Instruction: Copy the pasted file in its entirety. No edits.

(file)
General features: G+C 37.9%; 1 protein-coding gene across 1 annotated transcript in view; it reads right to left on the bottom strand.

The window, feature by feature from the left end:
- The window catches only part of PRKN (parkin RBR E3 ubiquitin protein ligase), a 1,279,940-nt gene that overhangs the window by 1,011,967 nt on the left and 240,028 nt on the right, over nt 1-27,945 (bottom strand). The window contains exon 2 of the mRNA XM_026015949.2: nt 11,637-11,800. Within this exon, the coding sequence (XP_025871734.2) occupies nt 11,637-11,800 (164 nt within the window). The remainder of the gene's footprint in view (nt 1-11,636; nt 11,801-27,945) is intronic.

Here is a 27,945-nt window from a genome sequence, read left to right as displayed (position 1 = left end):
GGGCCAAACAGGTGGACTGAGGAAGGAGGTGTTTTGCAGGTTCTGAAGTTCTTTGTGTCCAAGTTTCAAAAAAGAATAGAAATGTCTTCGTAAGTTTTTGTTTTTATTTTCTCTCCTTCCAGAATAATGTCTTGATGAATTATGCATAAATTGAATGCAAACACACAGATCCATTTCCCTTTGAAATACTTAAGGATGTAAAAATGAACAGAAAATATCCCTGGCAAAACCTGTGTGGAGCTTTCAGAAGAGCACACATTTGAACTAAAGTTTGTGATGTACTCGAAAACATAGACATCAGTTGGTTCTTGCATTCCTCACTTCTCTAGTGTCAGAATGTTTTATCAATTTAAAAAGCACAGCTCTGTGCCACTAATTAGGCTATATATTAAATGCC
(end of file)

General features: G+C 37.9%; 1 protein-coding gene across 1 annotated transcript in view; it reads right to left on the bottom strand.

The window, feature by feature from the left end:
- The window catches only part of PRKN (parkin RBR E3 ubiquitin protein ligase), a 1,279,940-nt gene that overhangs the window by 1,011,967 nt on the left and 240,028 nt on the right, over nt 1-27,945 (bottom strand). The window contains exon 2 of the mRNA XM_026015949.2: nt 11,637-11,800. Within this exon, the coding sequence (XP_025871734.2) occupies nt 11,637-11,800 (164 nt within the window). The remainder of the gene's footprint in view (nt 1-11,636; nt 11,801-27,945) is intronic.

Here is a 27,945-nt window from a genome sequence, read left to right as displayed (position 1 = left end):
GGGCCAAACAGGTGGACTGAGGAAGGAGGTGTTTTGCAGGTTCTGAAGTTCTTTGTGTCCAAGTTTCAAAAAAGAATAGAAATGTCTTCGTAAGTTTTTGTTTTTATTTTCTCTCCTTCCAGAATAATGTCTTGATGAATTATGCATAAATTGAATGCAAACACACAGATCCATTTCCCTTTGAAATACTTAAGGATGTAAAAATGAACAGAAAATATCCCTGGCAAAACCTGTGTGGAGCTTTCAGAAGAGCACACATTTGAACTAAAGTTTGTGATGTACTCGAAAACATAGACATCAGTTGGTTCTTGCATTCCTCACTTCTCTAGTGTCAGAATGTTTTATCAATTTAAAAAGCACAGCTCTGTGCCACTAATTAGGCTATATATTAAATGCC